Just one-quarter of apparel giants are disclosing emissions from manufacturing and processing and less than one-fifth have revealed the carbon footprint of their raw materials, Fashion Revolution’s annual ranking of 250 of the world’s largest fashion retailers and brands has revealed.
The 2021 edition of the organisation’s Transparency Index, published today (7 July), analyses the reporting and other disclosure processes of the world’s largest fashion companies, covering information relating to human rights and environmental impact.
On the environmental impact piece, the Index assesses the extent to which brands are measuring and disclosing emissions from operations and the supply chain.
While disclosure was up year-on-year, less than two-thirds (62%) of the businesses assessed are disclosing the emissions footprint of their own facilities. That proportion shrinks to 26% for emissions from processing and manufacturing and 17% for emissions related to raw materials.
This finding is concerning, given that many of the brands assessed are signatories of one of the several industry coalitions working towards net-zero. Such initiatives include the UN Fashion Charter, WRAP’s Textiles 2030 scheme and the Fashion Pact, coordinated by Kering.
Moreover, with more than two-thirds of GDP now covered by net-zero targets, there will be a legal obligation for many fashion firms to decarbonise their value chains. With CDP estimating that the average business’ supply chain emissions are five-and-a-half times higher than those generated through their operations, this must be a key focus point in the net-zero transition.
Disclosure was also found to be weak on issues including tackling water pollution from dye-houses, increasing the use of recycled content in garments and recycling used products.
On recycled content, less than one-fifth (18%) of the brands publish their progress towards reducing the amount of virgin fossil-based synthetics used in products. A recent report from the Changing Markets Foundation found that the production of virgin polyester globally has doubled since 2000. Polyester is the most commonly used synthetic in the fashion space.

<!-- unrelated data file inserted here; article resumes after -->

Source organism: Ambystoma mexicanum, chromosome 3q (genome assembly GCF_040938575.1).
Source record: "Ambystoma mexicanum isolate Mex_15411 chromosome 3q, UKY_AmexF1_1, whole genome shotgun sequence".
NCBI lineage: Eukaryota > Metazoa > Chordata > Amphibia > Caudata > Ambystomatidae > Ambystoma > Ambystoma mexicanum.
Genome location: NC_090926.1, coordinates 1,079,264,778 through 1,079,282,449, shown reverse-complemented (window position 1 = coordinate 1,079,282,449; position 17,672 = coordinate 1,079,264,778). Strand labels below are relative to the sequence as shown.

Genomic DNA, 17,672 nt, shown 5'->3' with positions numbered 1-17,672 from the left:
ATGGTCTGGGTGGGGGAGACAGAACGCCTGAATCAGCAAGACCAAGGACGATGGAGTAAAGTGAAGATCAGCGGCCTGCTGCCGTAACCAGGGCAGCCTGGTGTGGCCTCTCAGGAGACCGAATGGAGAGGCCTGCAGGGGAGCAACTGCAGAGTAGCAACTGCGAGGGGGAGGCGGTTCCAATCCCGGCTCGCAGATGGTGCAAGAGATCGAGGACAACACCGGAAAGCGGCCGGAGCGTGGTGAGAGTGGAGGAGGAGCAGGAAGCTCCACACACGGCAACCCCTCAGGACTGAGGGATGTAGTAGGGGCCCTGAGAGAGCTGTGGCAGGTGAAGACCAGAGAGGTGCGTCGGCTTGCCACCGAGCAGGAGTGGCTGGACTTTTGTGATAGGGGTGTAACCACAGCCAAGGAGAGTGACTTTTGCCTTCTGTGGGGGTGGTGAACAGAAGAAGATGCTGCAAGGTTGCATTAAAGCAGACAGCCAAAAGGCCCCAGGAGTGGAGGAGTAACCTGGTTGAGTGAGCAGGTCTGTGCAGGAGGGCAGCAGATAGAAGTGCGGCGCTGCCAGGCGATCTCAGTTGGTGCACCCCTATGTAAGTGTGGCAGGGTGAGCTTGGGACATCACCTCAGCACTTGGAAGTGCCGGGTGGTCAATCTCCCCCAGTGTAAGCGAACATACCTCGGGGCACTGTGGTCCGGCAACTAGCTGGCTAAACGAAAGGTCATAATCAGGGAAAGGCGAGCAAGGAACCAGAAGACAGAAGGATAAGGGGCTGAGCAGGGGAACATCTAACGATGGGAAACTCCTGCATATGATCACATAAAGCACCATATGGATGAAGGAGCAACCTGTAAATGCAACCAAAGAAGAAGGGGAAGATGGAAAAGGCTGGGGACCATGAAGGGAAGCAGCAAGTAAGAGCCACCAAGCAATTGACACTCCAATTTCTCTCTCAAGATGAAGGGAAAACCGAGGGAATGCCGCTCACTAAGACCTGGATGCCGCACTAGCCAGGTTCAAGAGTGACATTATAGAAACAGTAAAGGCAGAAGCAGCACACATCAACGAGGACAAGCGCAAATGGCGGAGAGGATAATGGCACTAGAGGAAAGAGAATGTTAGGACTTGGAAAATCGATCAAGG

On recycling used garments, while one-third of the businesses describe having permanent clothing take-back schemes in place, only 22% disclose what happens to the clothes received through these schemes.
Slow progress on human rights disclosures
Fashion Revolution was founded in the wake of the Rana Plaza factory collapse in 2013. More than 1,000 people died in the disaster and a further 2,500+ were injured. The factory complex was later found to be supplying products to the likes of Primark and Walmart. As such, advocating for ethical supply chains which protect the rights of garment workers is one of its primary focus areas.
The new Index reveals that 99% of the brands assessed are not disclosing the number of workers in their supply chain that are being paid a living wage. Most of that 99% are also not outlining plans on how they plan to achieve a living wage for all supply chain workers.
The Index also outlines how brands are largely either failing to assess the impact of the ongoing pandemic on their supply chain workers or failing to disclose related information.